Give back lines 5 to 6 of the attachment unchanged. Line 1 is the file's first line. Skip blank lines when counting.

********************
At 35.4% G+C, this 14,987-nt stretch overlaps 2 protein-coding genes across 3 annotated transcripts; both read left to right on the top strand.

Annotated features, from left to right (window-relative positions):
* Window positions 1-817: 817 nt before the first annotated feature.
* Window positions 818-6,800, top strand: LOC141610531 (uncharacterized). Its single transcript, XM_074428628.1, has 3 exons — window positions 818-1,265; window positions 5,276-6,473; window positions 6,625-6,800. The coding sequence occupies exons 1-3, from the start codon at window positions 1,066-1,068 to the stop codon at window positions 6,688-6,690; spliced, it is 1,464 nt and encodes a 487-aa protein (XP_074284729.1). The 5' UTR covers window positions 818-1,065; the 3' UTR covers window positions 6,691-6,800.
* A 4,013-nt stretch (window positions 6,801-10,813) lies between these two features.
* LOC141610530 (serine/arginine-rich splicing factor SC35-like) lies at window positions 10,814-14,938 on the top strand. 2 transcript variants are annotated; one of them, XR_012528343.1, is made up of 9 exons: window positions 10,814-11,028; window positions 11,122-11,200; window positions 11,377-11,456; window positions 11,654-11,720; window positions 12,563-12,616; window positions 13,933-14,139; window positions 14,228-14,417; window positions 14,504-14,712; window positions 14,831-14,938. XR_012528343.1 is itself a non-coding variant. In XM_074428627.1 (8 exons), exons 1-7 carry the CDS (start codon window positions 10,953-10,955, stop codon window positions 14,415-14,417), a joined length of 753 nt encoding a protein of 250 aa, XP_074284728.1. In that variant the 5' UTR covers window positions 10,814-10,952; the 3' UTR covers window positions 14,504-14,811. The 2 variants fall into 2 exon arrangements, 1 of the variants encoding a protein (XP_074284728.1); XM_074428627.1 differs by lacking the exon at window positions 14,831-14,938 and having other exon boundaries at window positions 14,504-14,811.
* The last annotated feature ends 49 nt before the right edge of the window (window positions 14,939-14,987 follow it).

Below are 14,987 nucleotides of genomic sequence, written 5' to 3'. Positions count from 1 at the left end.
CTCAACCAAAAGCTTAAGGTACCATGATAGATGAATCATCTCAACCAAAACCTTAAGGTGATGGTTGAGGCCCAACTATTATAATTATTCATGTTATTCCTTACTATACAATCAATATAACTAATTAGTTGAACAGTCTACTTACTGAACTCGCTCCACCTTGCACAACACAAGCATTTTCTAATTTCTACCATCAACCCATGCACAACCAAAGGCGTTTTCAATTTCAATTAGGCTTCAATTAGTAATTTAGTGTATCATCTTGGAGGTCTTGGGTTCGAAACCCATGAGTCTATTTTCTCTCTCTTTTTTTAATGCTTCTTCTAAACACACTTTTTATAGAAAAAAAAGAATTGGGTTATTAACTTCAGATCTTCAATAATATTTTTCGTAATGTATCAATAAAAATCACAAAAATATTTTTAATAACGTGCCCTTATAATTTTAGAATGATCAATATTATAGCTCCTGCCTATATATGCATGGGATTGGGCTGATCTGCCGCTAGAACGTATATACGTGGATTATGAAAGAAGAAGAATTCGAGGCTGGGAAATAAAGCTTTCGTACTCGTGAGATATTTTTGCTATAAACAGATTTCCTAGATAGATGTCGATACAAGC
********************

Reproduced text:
* A 4,013-nt stretch (window positions 6,801-10,813) lies between these two features.
* LOC141610530 (serine/arginine-rich splicing factor SC35-like) lies at window positions 10,814-14,938 on the top strand. 2 transcript variants are annotated; one of them, XR_012528343.1, is made up of 9 exons: window positions 10,814-11,028; window positions 11,122-11,200; window positions 11,377-11,456; window positions 11,654-11,720; window positions 12,563-12,616; window positions 13,933-14,139; window positions 14,228-14,417; window positions 14,504-14,712; window positions 14,831-14,938. XR_012528343.1 is itself a non-coding variant. In XM_074428627.1 (8 exons), exons 1-7 carry the CDS (start codon window positions 10,953-10,955, stop codon window positions 14,415-14,417), a joined length of 753 nt encoding a protein of 250 aa, XP_074284728.1. In that variant the 5' UTR covers window positions 10,814-10,952; the 3' UTR covers window positions 14,504-14,811. The 2 variants fall into 2 exon arrangements, 1 of the variants encoding a protein (XP_074284728.1); XM_074428627.1 differs by lacking the exon at window positions 14,831-14,938 and having other exon boundaries at window positions 14,504-14,811.